UB40 in Doha 2015

Ali Campbell on music, splitting up, reuniting and playing in Qatar Discuss this article

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Who was the singer of UB40’s Can’t Help Falling in Love With You? Ali Campbell. Who was the singer of UB40’s Kingston Town? Ali Campbell. And the other one mentioning the colour red? Ali Campbell.

Campbell, Astro and Mikey believe themselves to be the real UB40, and the other lot the imposters. And the very fact that three of the band’s most recognised hits were all sung by Campbell, gives that statement real credence. Add to that a quick search online; many people strongly believe this trio to be the real UB40.

The UB40 story reads something along the lines of a Jacobean tragedy – Campbell’s very own brother, Duncan, told him to leave the band because he didn’t like the politics, then joined in his place. Campbell (Ali), doesn’t even talk to him or the band anymore. It’s all rather sad and acrimonious. But it’s fascinating just how frank and honest the members of UB40 Reunited are about it, with Campbell frequently referring to the others as ‘The Dark Side.’

So we listen to Ali and ask him about his forthcoming trip to Doha, what UB40 (Reunited) are up to at the moment, and about the history of the band’s split.

Looking forward to coming to Doha Ali?
It’s a beautiful part of the world out there. With Dubai, I’ve watched the city grow from pretty much nothing to what it is today. I was in Abu Dhabi recently and it was amazing to see that place grow as well. Doha is doing the same and it’s just phenomenal what’s happened.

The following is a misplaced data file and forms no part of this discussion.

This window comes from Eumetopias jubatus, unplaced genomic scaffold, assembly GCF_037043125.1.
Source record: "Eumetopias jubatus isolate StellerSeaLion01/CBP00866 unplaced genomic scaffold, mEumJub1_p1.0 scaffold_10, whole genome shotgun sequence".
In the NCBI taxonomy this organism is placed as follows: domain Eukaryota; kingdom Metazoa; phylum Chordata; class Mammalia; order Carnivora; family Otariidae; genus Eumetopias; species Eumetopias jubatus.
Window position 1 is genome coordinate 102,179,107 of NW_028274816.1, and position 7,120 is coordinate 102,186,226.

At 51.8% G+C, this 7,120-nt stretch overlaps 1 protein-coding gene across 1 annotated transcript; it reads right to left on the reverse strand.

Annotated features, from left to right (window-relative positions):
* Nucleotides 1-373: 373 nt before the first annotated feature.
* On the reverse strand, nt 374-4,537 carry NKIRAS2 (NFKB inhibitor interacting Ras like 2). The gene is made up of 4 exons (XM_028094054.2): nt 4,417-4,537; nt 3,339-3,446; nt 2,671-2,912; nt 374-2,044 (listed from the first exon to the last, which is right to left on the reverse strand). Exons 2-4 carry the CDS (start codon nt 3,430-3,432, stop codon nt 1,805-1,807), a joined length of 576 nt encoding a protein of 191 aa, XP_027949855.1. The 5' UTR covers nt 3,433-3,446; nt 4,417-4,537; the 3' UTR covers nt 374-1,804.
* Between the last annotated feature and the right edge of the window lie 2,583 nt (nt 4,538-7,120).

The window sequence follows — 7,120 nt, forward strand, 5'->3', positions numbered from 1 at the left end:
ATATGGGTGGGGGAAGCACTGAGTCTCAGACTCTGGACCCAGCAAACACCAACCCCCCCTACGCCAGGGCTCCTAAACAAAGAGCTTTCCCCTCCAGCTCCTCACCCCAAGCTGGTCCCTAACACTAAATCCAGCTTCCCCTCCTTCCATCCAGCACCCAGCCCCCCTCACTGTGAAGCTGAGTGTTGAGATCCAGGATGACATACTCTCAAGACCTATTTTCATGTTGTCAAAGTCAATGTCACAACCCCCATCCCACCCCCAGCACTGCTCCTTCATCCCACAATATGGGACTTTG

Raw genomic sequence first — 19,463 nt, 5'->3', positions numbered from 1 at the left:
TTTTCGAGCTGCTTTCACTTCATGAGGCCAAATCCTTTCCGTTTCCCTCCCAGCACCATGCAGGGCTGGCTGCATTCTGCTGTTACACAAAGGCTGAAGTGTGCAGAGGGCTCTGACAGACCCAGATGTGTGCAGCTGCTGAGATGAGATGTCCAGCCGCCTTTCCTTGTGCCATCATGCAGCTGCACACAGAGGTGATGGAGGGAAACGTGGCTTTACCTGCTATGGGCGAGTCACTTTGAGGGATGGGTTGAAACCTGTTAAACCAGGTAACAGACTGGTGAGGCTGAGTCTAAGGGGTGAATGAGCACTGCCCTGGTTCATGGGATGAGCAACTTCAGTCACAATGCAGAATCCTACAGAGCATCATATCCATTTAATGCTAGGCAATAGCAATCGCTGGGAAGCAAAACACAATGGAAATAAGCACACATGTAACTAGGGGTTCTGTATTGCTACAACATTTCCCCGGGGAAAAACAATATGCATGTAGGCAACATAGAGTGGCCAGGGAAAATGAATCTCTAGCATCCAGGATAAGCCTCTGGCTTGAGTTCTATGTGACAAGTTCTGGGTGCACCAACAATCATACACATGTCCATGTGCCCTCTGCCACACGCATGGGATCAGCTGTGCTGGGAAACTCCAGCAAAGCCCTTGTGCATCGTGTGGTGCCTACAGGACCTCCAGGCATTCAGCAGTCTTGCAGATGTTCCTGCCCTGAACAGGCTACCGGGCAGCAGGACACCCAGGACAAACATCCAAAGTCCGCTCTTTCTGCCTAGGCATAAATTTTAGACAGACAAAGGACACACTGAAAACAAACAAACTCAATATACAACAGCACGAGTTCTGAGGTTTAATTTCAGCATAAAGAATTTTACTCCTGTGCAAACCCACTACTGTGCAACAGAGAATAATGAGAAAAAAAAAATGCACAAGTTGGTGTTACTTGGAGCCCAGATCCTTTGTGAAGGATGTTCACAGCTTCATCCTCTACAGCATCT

How did UB40 come about in the 80s?
We were unemployed, basically. We were a bunch of unemployed kids living in South Birmingham, predominantly from West Indian and Asian areas, so reggae music was what we grew up with.

We’d been unemployed for three-and-a-half years so we’d become a little disenfranchised and a little distanced from society; we weren’t happy with our lot. We actually started the band to raise funds for a claimants’ union, starting in our area.

Then the union became defunct and we just continued as a reggae band. That is why when ‘The Dark Side,’ the band that I left, decided to do a country album recently, that really was a slap in the face to our fans.

Tell us more about your split...
I was moaning for four years about the management to the band members before I’d had enough. I took my brother’s advice, Duncan – he advised me to down tools. He told me that I wasn’t being treated with the respect I deserved and that I hadn’t been getting the information I’d been looking for so he told me the best thing to do would be to not sing with UB40 until it could all be sorted out. So I took his advice and then Duncan joined in my place. I mean, you couldn’t make that up, could you? It all ended up very acrimonious and very unpleasant.

Astro had the same problems with the management but stayed on, and when they decided to do a country album he thought it was time to leave and come back to me. Mikey left with me at the same time I left, six years ago.

So tell us about UB40 Reunited now?
We have the original rhythm section with me and Mikey, and now we have the original vocalists with me and Astro. That’s our band and we’re half way through a world tour. We also have the new album, Silhouette, out.

And tell us more about Silhouette...
We were asked to do seven covers and seven originals. The whole album is strictly 100 percent reggae. We had it finished a year ago and then Astro decided to rejoin us so we put the album release back a bit so he could come in on the album. We wove him in to four of the tracks and we released it. It did very well. It’s had some great reviews, people are loving it and, so, onwards and upwards.